Parapsychology Laboratory (Duke
In 1927 J. B. Rhine and his wife, Louisa Rhine, moved to
College Station, North Carolina, where they had found the
support of William McDougall, chairman of the psychology
department, in pursuing parapsychology. By the time McDougall
died in 1931 they were settled in and working on the experiments
that would lead to J. B. Rhine’s early important
work, Extra-Sensory Perception (1934). The next year, with the
cooperation of McDougall’s successor, a separate division of
parapsychology was established in the psychology department
and designated the Parapsychology Laboratory. Rhine was
placed in charge. For the next 30 years, the Parapsychology
Laboratory was the primary scene of major experiments in
parapsychology. Among them were those of the well-known
medium, Eileen J. Garrett. She conducted a series of experiments
there, known as the Zner Card Experiements, studying
the phenomenon of ESP.
The laboratory’s controversial work made ESP a household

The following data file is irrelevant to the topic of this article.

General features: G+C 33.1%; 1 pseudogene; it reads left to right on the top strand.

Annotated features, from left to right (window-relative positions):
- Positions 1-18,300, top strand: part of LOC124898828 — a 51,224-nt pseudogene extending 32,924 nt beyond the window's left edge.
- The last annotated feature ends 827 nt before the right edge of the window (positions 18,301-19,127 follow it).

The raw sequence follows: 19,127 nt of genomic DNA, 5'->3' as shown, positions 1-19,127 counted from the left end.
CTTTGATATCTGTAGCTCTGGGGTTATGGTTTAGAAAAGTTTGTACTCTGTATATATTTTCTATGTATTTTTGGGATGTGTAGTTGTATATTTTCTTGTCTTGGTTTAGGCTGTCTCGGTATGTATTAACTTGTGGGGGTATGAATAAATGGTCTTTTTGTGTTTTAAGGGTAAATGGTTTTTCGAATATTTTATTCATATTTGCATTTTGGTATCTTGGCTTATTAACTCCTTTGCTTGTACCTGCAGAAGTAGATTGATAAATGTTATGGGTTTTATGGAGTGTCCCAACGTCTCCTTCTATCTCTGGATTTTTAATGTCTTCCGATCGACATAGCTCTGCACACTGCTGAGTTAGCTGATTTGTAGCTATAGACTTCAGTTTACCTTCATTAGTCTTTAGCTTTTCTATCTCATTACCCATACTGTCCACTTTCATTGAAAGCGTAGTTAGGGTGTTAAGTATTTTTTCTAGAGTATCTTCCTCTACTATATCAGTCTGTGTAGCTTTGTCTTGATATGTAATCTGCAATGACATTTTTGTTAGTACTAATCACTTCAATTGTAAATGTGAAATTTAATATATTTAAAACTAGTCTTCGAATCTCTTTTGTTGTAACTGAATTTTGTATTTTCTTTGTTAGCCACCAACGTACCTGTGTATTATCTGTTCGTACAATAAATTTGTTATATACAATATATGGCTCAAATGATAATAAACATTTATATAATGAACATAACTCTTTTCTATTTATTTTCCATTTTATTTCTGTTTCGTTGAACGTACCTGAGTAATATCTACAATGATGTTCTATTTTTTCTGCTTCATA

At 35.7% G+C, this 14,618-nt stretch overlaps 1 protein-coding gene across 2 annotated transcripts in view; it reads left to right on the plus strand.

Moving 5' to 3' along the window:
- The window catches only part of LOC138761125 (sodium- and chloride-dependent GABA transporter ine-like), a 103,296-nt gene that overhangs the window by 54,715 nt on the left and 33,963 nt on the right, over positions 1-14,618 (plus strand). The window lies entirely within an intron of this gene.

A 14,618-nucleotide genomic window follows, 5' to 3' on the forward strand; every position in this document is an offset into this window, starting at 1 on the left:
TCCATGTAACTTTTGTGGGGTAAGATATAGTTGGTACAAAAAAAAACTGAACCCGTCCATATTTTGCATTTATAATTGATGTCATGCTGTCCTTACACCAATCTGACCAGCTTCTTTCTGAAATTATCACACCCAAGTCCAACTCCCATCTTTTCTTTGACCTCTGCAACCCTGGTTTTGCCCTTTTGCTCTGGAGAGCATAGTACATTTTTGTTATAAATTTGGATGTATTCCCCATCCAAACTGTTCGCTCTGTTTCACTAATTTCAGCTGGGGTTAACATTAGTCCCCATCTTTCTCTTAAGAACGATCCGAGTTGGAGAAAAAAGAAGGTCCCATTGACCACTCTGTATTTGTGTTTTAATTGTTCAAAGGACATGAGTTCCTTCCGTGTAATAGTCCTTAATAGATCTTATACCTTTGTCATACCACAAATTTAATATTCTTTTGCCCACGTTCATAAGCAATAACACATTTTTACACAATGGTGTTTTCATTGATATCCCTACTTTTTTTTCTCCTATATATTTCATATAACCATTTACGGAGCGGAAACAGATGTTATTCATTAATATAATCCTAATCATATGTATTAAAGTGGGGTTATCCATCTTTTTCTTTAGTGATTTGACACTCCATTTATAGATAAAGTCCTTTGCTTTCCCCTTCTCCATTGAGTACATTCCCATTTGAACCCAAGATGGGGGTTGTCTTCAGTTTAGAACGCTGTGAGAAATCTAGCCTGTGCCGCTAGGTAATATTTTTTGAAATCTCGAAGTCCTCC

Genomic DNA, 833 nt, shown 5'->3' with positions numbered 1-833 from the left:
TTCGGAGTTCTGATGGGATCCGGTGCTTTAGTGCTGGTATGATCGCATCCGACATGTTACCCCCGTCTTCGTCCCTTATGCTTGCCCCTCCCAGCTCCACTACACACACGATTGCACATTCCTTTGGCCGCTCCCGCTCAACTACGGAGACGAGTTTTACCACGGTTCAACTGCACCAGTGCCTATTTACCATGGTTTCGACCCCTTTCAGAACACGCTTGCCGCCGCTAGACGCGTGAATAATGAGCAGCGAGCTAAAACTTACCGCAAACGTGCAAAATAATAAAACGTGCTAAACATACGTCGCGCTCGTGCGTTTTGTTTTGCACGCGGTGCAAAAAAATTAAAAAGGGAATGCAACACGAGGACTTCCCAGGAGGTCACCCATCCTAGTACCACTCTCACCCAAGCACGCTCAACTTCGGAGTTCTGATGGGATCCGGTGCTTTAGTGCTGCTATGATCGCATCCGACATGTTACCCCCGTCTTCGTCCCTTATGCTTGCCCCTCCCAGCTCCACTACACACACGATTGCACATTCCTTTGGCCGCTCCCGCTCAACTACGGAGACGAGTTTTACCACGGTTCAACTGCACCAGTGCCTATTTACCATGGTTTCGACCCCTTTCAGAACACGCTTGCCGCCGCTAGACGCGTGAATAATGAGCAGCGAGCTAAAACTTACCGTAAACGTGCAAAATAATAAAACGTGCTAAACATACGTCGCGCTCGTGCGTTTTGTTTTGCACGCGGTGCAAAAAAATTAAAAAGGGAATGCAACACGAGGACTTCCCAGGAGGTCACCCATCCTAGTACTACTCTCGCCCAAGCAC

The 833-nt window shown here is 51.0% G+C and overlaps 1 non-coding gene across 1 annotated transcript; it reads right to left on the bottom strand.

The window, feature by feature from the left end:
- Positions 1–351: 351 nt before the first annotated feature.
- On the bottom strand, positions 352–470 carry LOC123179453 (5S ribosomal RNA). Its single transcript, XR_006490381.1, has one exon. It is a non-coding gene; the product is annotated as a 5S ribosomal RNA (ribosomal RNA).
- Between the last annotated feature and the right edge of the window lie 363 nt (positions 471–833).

word. It also met with mixed reactions from the faculty at the
university, mostly critical. In 1950 it was made an autonomous
unit, and in 1962, when Rhine formerly retired, the laboratory
was discontinued altogether and support of this field by Duke
came to an end. That same year Rhine created the Foundation
for Research on the Nature of Man to continue the work of the
laboratory and established the Institute for Parapsychology as
a new laboratory.
Garrett, Eileen J. Adventures in the Supernormal. New York
Creative Age Press, Inc., 1949.
———. Many Voices, The Autobiography of a Medium. New
York G. P. Putnam’s Sons, 1968.
Rhine, J. B. New World of the Mind. New York William Sloane,
Rhine, Louisa E. ESP in Life and Lab Tracing Hidden Channels.
New York Macmillan, 1967.

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